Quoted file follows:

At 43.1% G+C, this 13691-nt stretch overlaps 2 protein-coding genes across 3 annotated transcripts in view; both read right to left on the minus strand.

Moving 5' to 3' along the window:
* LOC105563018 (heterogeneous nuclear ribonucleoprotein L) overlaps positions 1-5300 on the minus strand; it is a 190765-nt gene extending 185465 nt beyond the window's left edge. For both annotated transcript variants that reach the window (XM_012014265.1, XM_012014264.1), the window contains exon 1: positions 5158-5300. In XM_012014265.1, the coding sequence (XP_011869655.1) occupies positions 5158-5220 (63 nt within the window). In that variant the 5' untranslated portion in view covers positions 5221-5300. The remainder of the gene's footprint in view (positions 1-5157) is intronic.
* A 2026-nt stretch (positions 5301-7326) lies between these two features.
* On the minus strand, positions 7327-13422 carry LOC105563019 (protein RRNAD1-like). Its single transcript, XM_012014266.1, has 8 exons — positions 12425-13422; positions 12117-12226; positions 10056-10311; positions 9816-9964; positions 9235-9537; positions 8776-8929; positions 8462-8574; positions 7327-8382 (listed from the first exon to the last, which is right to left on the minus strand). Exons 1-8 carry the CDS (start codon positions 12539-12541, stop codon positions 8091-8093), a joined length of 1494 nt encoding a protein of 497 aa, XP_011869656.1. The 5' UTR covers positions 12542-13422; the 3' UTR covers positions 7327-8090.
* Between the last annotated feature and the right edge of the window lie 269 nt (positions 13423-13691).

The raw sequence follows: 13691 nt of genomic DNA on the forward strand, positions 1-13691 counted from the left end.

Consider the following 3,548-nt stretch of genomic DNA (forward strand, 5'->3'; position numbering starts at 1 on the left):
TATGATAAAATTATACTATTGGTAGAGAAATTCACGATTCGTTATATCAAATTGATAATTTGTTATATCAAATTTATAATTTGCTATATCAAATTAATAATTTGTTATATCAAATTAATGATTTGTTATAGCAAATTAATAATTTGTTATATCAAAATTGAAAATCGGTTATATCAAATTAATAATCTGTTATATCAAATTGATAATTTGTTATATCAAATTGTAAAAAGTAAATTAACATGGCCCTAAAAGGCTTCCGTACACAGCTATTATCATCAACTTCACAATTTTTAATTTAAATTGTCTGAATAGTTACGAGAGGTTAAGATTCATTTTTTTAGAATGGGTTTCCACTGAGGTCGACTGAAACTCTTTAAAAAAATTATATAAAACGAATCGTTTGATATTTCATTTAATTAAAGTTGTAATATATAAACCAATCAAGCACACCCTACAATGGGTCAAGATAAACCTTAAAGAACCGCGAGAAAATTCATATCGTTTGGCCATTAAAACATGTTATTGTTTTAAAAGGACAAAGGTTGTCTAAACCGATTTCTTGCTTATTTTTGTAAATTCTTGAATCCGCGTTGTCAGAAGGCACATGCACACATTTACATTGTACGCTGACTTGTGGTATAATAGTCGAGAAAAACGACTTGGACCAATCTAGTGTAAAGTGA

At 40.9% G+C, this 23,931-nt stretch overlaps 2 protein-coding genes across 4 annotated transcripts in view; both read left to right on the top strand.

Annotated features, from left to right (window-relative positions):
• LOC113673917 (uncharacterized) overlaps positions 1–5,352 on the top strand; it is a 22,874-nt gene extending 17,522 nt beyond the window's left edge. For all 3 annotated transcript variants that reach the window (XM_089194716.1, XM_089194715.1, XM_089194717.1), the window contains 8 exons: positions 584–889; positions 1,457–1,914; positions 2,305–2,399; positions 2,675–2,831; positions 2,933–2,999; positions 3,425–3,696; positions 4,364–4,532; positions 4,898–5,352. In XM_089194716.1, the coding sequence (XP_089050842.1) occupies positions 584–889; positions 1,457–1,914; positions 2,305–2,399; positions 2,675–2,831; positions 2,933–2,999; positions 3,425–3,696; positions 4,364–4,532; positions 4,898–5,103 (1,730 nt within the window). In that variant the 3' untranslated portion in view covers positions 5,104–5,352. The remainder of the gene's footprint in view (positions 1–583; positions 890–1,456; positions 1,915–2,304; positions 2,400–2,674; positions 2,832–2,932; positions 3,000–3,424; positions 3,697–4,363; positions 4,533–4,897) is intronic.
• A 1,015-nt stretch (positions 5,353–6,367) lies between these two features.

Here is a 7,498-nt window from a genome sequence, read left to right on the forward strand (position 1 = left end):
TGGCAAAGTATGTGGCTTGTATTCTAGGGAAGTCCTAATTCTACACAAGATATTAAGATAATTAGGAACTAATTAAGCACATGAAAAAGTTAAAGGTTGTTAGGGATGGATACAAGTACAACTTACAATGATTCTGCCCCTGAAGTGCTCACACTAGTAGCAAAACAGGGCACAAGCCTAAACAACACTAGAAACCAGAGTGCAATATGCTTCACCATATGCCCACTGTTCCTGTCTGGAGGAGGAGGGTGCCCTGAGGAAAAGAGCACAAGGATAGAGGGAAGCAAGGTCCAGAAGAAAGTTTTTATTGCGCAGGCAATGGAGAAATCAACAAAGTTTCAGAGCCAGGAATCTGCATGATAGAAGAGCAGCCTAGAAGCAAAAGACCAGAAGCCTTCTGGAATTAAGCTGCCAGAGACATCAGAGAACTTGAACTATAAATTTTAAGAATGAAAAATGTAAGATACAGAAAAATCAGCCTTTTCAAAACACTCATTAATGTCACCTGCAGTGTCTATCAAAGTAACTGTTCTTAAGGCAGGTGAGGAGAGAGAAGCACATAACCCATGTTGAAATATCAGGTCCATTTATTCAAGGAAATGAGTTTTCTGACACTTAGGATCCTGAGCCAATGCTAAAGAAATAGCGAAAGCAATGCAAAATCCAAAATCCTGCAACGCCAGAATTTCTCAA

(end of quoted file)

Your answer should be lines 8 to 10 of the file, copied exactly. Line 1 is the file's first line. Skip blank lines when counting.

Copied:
Consider the following 3,548-nt stretch of genomic DNA (forward strand, 5'->3'; position numbering starts at 1 on the left):
TATGATAAAATTATACTATTGGTAGAGAAATTCACGATTCGTTATATCAAATTGATAATTTGTTATATCAAATTTATAATTTGCTATATCAAATTAATAATTTGTTATATCAAATTAATGATTTGTTATAGCAAATTAATAATTTGTTATATCAAAATTGAAAATCGGTTATATCAAATTAATAATCTGTTATATCAAATTGATAATTTGTTATATCAAATTGTAAAAAGTAAATTAACATGGCCCTAAAAGGCTTCCGTACACAGCTATTATCATCAACTTCACAATTTTTAATTTAAATTGTCTGAATAGTTACGAGAGGTTAAGATTCATTTTTTTAGAATGGGTTTCCACTGAGGTCGACTGAAACTCTTTAAAAAAATTATATAAAACGAATCGTTTGATATTTCATTTAATTAAAGTTGTAATATATAAACCAATCAAGCACACCCTACAATGGGTCAAGATAAACCTTAAAGAACCGCGAGAAAATTCATATCGTTTGGCCATTAAAACATGTTATTGTTTTAAAAGGACAAAGGTTGTCTAAACCGATTTCTTGCTTATTTTTGTAAATTCTTGAATCCGCGTTGTCAGAAGGCACATGCACACATTTACATTGTACGCTGACTTGTGGTATAATAGTCGAGAAAAACGACTTGGACCAATCTAGTGTAAAGTGA

At 40.9% G+C, this 23,931-nt stretch overlaps 2 protein-coding genes across 4 annotated transcripts in view; both read left to right on the top strand.